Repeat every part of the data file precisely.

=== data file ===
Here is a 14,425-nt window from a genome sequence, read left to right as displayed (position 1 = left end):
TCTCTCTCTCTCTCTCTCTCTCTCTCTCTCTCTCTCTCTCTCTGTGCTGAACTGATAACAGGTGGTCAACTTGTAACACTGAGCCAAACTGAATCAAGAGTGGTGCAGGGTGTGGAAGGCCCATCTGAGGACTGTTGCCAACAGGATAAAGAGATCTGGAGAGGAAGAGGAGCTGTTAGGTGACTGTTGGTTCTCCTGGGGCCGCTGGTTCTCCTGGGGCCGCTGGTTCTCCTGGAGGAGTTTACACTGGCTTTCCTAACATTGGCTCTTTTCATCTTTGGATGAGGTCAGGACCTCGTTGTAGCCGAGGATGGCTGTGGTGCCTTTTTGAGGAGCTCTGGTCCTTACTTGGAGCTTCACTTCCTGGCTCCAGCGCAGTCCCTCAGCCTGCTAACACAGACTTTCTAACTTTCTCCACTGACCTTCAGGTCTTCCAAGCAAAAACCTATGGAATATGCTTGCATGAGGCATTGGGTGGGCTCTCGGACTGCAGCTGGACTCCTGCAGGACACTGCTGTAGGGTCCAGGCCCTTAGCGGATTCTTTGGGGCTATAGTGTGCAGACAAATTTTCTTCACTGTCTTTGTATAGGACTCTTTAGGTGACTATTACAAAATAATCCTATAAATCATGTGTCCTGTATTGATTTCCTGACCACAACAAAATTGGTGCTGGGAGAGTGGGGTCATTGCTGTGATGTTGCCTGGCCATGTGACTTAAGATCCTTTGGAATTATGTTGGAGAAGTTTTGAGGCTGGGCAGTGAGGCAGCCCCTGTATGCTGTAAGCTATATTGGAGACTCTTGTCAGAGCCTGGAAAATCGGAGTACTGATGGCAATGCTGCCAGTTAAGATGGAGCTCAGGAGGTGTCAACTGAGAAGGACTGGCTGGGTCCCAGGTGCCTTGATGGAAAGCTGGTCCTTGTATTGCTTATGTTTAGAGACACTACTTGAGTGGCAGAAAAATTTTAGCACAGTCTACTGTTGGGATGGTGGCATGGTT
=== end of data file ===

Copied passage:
Here is a 14,425-nt window from a genome sequence, read left to right as displayed (position 1 = left end):
TCTCTCTCTCTCTCTCTCTCTCTCTCTCTCTCTCTCTCTCTCTGTGCTGAACTGATAACAGGTGGTCAACTTGTAACACTGAGCCAAACTGAATCAAGAGTGGTGCAGGGTGTGGAAGGCCCATCTGAGGACTGTTGCCAACAGGATAAAGAGATCTGGAGAGGAAGAGGAGCTGTTAGGTGACTGTTGGTTCTCCTGGGGCCGCTGGTTCTCCTGGGGCCGCTGGTTCTCCTGGAGGAGTTTACACTGGCTTTCCTAACATTGGCTCTTTTCATCTTTGGATGAGGTCAGGACCTCGTTGTAGCCGAGGATGGCTGTGGTGCCTTTTTGAGGAGCTCTGGTCCTTACTTGGAGCTTCACTTCCTGGCTCCAGCGCAGTCCCTCAGCCTGCTAACACAGACTTTCTAACTTTCTCCACTGACCTTCAGGTCTTCCAAGCAAAAACCTATGGAATATGCTTGCATGAGGCATTGGGTGGGCTCTCGGACTGCAGCTGGACTCCTGCAGGACACTGCTGTAGGGTCCAGGCCCTTAGCGGATTCTTTGGGGCTATAGTGTGCAGACAAATTTTCTTCACTGTCTTTGTATAGGACTCTTTAGGTGACTATTACAAAATAATCCTATAAATCATGTGTCCTGTATTGATTTCCTGACCACAACAAAATTGGTGCTGGGAGAGTGGGGTCATTGCTGTGATGTTGCCTGGCCATGTGACTTAAGATCCTTTGGAATTATGTTGGAGAAGTTTTGAGGCTGGGCAGTGAGGCAGCCCCTGTATGCTGTAAGCTATATTGGAGACTCTTGTCAGAGCCTGGAAAATCGGAGTACTGATGGCAATGCTGCCAGTTAAGATGGAGCTCAGGAGGTGTCAACTGAGAAGGACTGGCTGGGTCCCAGGTGCCTTGATGGAAAGCTGGTCCTTGTATTGCTTATGTTTAGAGACACTACTTGAGTGGCAGAAAAATTTTAGCACAGTCTACTGTTGGGATGGTGGCATGGTT